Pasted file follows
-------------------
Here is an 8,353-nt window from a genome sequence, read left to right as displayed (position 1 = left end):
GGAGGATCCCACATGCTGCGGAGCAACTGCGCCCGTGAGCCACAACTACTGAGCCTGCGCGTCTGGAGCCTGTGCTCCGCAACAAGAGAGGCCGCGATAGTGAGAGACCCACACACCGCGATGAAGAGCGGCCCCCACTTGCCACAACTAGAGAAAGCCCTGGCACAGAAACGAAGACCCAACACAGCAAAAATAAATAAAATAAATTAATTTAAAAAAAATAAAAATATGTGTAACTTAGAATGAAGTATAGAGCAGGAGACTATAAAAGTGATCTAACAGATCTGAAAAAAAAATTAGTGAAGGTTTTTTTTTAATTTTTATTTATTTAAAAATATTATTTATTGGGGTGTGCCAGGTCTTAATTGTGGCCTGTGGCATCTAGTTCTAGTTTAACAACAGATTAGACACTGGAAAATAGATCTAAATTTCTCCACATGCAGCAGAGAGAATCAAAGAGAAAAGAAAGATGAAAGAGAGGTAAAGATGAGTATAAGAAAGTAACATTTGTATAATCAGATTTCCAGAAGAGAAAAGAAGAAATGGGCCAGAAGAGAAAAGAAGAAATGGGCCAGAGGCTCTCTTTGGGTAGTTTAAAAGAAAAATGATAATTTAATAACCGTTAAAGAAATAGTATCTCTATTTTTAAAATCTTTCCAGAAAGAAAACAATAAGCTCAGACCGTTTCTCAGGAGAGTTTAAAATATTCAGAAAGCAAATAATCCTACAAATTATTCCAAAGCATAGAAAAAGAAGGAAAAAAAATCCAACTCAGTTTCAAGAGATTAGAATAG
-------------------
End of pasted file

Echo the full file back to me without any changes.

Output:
Here is an 8,353-nt window from a genome sequence, read left to right as displayed (position 1 = left end):
GGAGGATCCCACATGCTGCGGAGCAACTGCGCCCGTGAGCCACAACTACTGAGCCTGCGCGTCTGGAGCCTGTGCTCCGCAACAAGAGAGGCCGCGATAGTGAGAGACCCACACACCGCGATGAAGAGCGGCCCCCACTTGCCACAACTAGAGAAAGCCCTGGCACAGAAACGAAGACCCAACACAGCAAAAATAAATAAAATAAATTAATTTAAAAAAAATAAAAATATGTGTAACTTAGAATGAAGTATAGAGCAGGAGACTATAAAAGTGATCTAACAGATCTGAAAAAAAAATTAGTGAAGGTTTTTTTTTAATTTTTATTTATTTAAAAATATTATTTATTGGGGTGTGCCAGGTCTTAATTGTGGCCTGTGGCATCTAGTTCTAGTTTAACAACAGATTAGACACTGGAAAATAGATCTAAATTTCTCCACATGCAGCAGAGAGAATCAAAGAGAAAAGAAAGATGAAAGAGAGGTAAAGATGAGTATAAGAAAGTAACATTTGTATAATCAGATTTCCAGAAGAGAAAAGAAGAAATGGGCCAGAAGAGAAAAGAAGAAATGGGCCAGAGGCTCTCTTTGGGTAGTTTAAAAGAAAAATGATAATTTAATAACCGTTAAAGAAATAGTATCTCTATTTTTAAAATCTTTCCAGAAAGAAAACAATAAGCTCAGACCGTTTCTCAGGAGAGTTTAAAATATTCAGAAAGCAAATAATCCTACAAATTATTCCAAAGCATAGAAAAAGAAGGAAAAAAAATCCAACTCAGTTTCAAGAGATTAGAATAG